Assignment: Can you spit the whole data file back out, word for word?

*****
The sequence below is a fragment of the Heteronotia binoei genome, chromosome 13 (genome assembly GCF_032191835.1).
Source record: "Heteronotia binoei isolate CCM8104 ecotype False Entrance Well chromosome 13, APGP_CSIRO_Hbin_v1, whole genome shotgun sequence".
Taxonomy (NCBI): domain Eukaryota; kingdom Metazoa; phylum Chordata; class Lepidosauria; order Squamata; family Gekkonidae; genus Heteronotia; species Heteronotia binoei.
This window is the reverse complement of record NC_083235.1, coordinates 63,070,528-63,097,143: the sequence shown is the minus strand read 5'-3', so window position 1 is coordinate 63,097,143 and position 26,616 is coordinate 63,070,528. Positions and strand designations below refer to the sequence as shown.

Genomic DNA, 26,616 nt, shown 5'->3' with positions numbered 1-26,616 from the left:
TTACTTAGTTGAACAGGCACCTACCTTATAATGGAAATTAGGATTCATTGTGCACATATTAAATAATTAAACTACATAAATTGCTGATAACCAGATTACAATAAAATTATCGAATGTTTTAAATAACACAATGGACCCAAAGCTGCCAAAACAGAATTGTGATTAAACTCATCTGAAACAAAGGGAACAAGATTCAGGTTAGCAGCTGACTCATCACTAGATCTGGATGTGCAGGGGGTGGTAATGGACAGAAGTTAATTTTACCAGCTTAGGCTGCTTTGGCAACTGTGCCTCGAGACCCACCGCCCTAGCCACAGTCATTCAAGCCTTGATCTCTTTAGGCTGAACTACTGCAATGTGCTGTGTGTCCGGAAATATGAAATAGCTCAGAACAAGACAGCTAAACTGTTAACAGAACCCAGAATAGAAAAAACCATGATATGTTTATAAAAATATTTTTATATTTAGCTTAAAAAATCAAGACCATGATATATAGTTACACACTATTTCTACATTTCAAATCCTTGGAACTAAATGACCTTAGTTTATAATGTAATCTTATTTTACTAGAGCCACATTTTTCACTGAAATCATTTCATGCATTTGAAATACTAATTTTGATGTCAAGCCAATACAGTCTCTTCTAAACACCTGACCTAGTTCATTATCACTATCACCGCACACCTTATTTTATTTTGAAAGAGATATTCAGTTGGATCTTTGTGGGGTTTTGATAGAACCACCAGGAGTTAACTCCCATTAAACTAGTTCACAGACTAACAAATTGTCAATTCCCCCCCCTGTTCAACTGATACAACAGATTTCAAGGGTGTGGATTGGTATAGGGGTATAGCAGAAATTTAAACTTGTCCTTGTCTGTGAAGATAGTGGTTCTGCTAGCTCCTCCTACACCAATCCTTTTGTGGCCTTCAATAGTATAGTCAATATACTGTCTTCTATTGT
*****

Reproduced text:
The sequence below is a fragment of the Heteronotia binoei genome, chromosome 13 (genome assembly GCF_032191835.1).
Source record: "Heteronotia binoei isolate CCM8104 ecotype False Entrance Well chromosome 13, APGP_CSIRO_Hbin_v1, whole genome shotgun sequence".
Taxonomy (NCBI): domain Eukaryota; kingdom Metazoa; phylum Chordata; class Lepidosauria; order Squamata; family Gekkonidae; genus Heteronotia; species Heteronotia binoei.
This window is the reverse complement of record NC_083235.1, coordinates 63,070,528-63,097,143: the sequence shown is the minus strand read 5'-3', so window position 1 is coordinate 63,097,143 and position 26,616 is coordinate 63,070,528. Positions and strand designations below refer to the sequence as shown.

Genomic DNA, 26,616 nt, shown 5'->3' with positions numbered 1-26,616 from the left:
TTACTTAGTTGAACAGGCACCTACCTTATAATGGAAATTAGGATTCATTGTGCACATATTAAATAATTAAACTACATAAATTGCTGATAACCAGATTACAATAAAATTATCGAATGTTTTAAATAACACAATGGACCCAAAGCTGCCAAAACAGAATTGTGATTAAACTCATCTGAAACAAAGGGAACAAGATTCAGGTTAGCAGCTGACTCATCACTAGATCTGGATGTGCAGGGGGTGGTAATGGACAGAAGTTAATTTTACCAGCTTAGGCTGCTTTGGCAACTGTGCCTCGAGACCCACCGCCCTAGCCACAGTCATTCAAGCCTTGATCTCTTTAGGCTGAACTACTGCAATGTGCTGTGTGTCCGGAAATATGAAATAGCTCAGAACAAGACAGCTAAACTGTTAACAGAACCCAGAATAGAAAAAACCATGATATGTTTATAAAAATATTTTTATATTTAGCTTAAAAAATCAAGACCATGATATATAGTTACACACTATTTCTACATTTCAAATCCTTGGAACTAAATGACCTTAGTTTATAATGTAATCTTATTTTACTAGAGCCACATTTTTCACTGAAATCATTTCATGCATTTGAAATACTAATTTTGATGTCAAGCCAATACAGTCTCTTCTAAACACCTGACCTAGTTCATTATCACTATCACCGCACACCTTATTTTATTTTGAAAGAGATATTCAGTTGGATCTTTGTGGGGTTTTGATAGAACCACCAGGAGTTAACTCCCATTAAACTAGTTCACAGACTAACAAATTGTCAATTCCCCCCCCTGTTCAACTGATACAACAGATTTCAAGGGTGTGGATTGGTATAGGGGTATAGCAGAAATTTAAACTTGTCCTTGTCTGTGAAGATAGTGGTTCTGCTAGCTCCTCCTACACCAATCCTTTTGTGGCCTTCAATAGTATAGTCAATATACTGTCTTCTATTGT